The planned city layout with a grid-shaped street network was built on the left bank of the Neisse below the castle hill. A city wall with a series of towers, several gates and gates surrounded the village. In 1349 the Prague Archbishop Ernst von Pardubitz initiated the establishment of the Augustinian Canons of Glatz . The citizens built the town hall in 1366 on the 9200 m² ring . The preserved bridge gate was built on the model of Charles Bridge in Prague in the last quarter of the 14th century. The construction of the parish church of the Assumption of Mary , which began in the 14th century on the site of a previous church , was completed around 1430. At that time, Glatz had around 250 houses and around 4,000 inhabitants.
Frederick the Great had the castle demolished in the second half of the 18th century. With that, the remains of the medieval Bohemian border and royal castle also disappeared. In their place, the craftsmen built what was then a modern fortress, which was closed as a military facility in 1877. Between 1880 and 1911 the city gates and a large part of the city walls were demolished and streets and green spaces were laid out.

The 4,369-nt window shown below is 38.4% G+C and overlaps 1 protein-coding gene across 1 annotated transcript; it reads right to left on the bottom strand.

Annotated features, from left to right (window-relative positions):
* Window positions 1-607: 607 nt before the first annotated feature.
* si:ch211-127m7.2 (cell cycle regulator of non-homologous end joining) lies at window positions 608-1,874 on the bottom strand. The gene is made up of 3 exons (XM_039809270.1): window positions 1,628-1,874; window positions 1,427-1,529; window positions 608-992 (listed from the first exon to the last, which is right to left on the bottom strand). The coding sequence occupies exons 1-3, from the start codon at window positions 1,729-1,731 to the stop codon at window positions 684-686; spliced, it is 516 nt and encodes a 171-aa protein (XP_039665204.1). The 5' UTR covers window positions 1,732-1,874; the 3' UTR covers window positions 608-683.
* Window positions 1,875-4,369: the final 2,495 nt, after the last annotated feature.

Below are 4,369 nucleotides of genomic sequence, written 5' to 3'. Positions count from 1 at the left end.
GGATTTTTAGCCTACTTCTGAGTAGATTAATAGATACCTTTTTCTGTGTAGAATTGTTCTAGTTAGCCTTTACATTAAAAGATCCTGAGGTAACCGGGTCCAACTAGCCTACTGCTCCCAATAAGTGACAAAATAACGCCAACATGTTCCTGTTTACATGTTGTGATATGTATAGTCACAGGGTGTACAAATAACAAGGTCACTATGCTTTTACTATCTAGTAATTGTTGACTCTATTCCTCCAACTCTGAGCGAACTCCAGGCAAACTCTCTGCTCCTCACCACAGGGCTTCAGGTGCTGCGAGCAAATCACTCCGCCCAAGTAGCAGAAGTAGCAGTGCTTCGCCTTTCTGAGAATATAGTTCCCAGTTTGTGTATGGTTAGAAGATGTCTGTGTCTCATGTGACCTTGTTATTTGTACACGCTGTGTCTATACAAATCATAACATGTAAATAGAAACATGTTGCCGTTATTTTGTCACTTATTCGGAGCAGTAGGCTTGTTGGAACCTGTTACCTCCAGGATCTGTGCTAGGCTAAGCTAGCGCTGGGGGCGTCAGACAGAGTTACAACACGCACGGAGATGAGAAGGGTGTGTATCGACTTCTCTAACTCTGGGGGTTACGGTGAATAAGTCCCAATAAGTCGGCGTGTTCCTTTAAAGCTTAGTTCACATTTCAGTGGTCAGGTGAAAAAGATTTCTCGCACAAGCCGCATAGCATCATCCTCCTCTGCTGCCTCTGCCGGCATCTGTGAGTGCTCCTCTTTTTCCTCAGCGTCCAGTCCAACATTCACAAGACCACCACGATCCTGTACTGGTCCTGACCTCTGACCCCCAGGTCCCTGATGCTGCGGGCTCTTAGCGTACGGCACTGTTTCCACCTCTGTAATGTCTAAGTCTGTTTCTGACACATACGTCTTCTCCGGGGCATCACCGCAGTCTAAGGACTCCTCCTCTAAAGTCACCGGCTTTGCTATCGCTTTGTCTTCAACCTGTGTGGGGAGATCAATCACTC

After the Second World War , when housing was urgently needed, new residential buildings and a church were built west of the old town. Historical buildings in the old town, however, fell into disrepair (including the houses on the upper side of the ring) because the money for renovations was not available.
coat of arms
The city coat of arms of Kłodzko shows a gold armored and crowned silver lion with a crossed double tail in red. Since the Kłodzko Land belonged to the Bohemian rulership and was elevated to a county in 1459, the coat of arms of which was two golden diagonal bars in red, the city has retained the symbol of its original membership of the Kingdom of Bohemia. The Bohemian lion appears in a large seal from the 13th century. It has been handed down to the present day.
- Parish Church of the Assumption
- The Parish Church of the Assumption of the Virgin Mary ( Kościół Wniebowzięcia Najświętszej Maryi Panny ) was built from 1390 by the Prague Bauhütte from a legacy of the Prague Archbishop Ernst von Pardubitz on the site of a previous church and changed to Baroque style from 1624 to 1693. It is the most important place of Glatzer art and has a rich interior design, in which well-known artists were involved.
- The main altar was made from 1728 to 1729 according to a design by the Tyrolean architect Christoph Tausch , who also designed the altarpiece. The carvings were made by the Bamberg-born sculptor Johann Albrecht Siegwitz . The miraculous image of the Virgin Mary in the middle of the aedicule was painted around 1475.